The Eurasian Economic Community

I've written before about an early taste that I developed on a concrete balcony in Corby for the love stories of Chingiz Aitmatov, the great Khyrghz author and winner of various prizes.

I thought about him today when reading about the revolution in his country last week, which many are now tying to a Russian coup of the sort that the west has been sponsoring across the world for some time now.

It's necessary, I think, to put things in the context of the bigger picture. Russia has oil, and gas. For the first time it is efficiently exploiting Siberia. Its experience of the west, however--and I knew a few of the Panzertruppen economists who went over there in the nineties--was so negative that it had to close its monetary borders after the crisis of 1998-9. It has built up huge surpluses of dollars and oil, which President, now Prime Minister, Putin, has used ruthlessly--and well.

However, these surpluses were not spent on infrastructure or investment. They make Russia oddly dependent on other people's demand. Russia's banking system is still a sickly child. Its people have taken advantage of global investment and credit and over borrowed. So Russia hasn't been able to take advantage of its protected economy.

Instead, it has reached out to states that either produce or sell or distribute its oil, and created a tariff Union that it prefers over individual membership of the WTO. This is the Eurasian Economic Community, which includes Belarus, Kazakhstan, Khyrghystan, Tajikistan, and Russia. Uzbekistan left a while ago, but fell out with the Bush regime too, and is now petitioning to be a sort of Gas Khanate or satrapy under Russia.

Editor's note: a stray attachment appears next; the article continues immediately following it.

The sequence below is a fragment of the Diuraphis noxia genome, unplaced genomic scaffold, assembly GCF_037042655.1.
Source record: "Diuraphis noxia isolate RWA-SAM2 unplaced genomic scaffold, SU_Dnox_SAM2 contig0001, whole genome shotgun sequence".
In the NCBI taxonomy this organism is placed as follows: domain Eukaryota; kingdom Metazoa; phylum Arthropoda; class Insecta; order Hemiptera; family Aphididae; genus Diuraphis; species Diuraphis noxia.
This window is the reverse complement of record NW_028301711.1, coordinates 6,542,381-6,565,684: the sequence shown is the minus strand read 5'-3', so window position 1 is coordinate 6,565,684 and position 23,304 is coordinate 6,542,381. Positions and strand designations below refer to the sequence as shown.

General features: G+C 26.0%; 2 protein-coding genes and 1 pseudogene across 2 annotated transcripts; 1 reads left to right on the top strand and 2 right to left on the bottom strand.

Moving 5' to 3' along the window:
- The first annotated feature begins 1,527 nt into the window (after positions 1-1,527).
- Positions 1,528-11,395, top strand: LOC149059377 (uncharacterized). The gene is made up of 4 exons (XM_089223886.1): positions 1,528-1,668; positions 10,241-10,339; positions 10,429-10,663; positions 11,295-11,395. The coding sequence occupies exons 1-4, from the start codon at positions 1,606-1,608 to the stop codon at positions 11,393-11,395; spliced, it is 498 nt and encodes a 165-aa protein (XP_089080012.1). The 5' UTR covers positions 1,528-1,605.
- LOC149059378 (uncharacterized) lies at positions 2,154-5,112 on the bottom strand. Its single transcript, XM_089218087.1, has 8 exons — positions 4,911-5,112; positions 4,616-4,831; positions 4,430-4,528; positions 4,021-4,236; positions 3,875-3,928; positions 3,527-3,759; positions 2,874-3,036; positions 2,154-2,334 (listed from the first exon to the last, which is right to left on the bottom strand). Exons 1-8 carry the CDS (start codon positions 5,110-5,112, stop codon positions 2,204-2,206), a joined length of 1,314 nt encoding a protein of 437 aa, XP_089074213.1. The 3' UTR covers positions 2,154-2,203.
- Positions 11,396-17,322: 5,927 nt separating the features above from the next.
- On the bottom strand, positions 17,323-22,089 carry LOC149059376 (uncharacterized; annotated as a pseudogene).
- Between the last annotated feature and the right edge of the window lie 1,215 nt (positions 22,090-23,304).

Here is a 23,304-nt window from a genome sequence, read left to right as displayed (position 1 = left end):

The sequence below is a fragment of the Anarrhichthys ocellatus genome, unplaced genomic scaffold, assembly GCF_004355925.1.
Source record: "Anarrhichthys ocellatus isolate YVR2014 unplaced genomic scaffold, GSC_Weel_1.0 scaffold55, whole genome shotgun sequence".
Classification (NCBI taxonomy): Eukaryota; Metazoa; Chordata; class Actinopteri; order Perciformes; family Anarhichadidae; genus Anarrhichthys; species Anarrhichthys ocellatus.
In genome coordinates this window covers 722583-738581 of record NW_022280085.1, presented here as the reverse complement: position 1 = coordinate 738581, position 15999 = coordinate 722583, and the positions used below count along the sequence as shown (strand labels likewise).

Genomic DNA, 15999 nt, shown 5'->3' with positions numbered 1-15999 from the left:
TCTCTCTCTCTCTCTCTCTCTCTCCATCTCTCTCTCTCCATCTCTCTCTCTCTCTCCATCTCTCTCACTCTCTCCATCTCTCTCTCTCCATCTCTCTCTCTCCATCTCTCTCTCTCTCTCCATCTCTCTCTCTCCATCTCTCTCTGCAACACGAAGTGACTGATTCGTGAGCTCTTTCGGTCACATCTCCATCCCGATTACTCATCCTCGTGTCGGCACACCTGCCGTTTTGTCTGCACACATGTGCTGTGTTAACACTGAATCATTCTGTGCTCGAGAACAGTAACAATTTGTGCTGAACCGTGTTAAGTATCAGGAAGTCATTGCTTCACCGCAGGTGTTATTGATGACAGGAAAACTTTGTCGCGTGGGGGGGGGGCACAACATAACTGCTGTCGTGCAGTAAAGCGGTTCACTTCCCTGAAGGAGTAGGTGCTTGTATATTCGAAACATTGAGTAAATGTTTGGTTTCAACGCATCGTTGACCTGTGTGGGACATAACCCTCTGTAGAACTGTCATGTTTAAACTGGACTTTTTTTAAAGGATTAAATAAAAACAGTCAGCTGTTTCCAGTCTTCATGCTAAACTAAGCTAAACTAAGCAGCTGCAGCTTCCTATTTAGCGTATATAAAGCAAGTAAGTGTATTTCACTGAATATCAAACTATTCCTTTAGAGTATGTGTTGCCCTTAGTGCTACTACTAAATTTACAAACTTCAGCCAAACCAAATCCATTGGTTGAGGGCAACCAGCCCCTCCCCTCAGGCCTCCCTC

The whole process illustrates an intriguing feature of globalisation 2.0. Globalisation, even or especially in states that produce commodities, is turning into regionalisation, and this process is being spurred along by the collapse of global--for which you can read Western and Japanese--financial markets. This is accelerated by the way in which western credit is being generated by quantitative easing to maintain western consumption and useless credit, which is a form of subsidy less honest and more dangerous than the one the Russians employ.

As oil goes up in price--but not to a level where it will be economic to discover more or to build new refineries--hydrocarbon economies will be caught in a stop go cycle that looks like nothing so much as a Friedman-Phelps Phillips curve. Funny.

The oil game is a very interesting, and brutally realist one. To get ours, from central Asia, we need to stay in an awful war which, back in 1979, the United States in a sense started to create a Soviet Vietnam. But that means relying on Pakistan and on lies about democracy whilst maintaining the occupation of Iraq. Meanwhile, Russia has to tell itself that it is rebuilding cultural bridges, whilst tying former soviet republics to itself along the lines of energy pathways and sterilising the surpluses earned with eurobonds.

A great game indeed....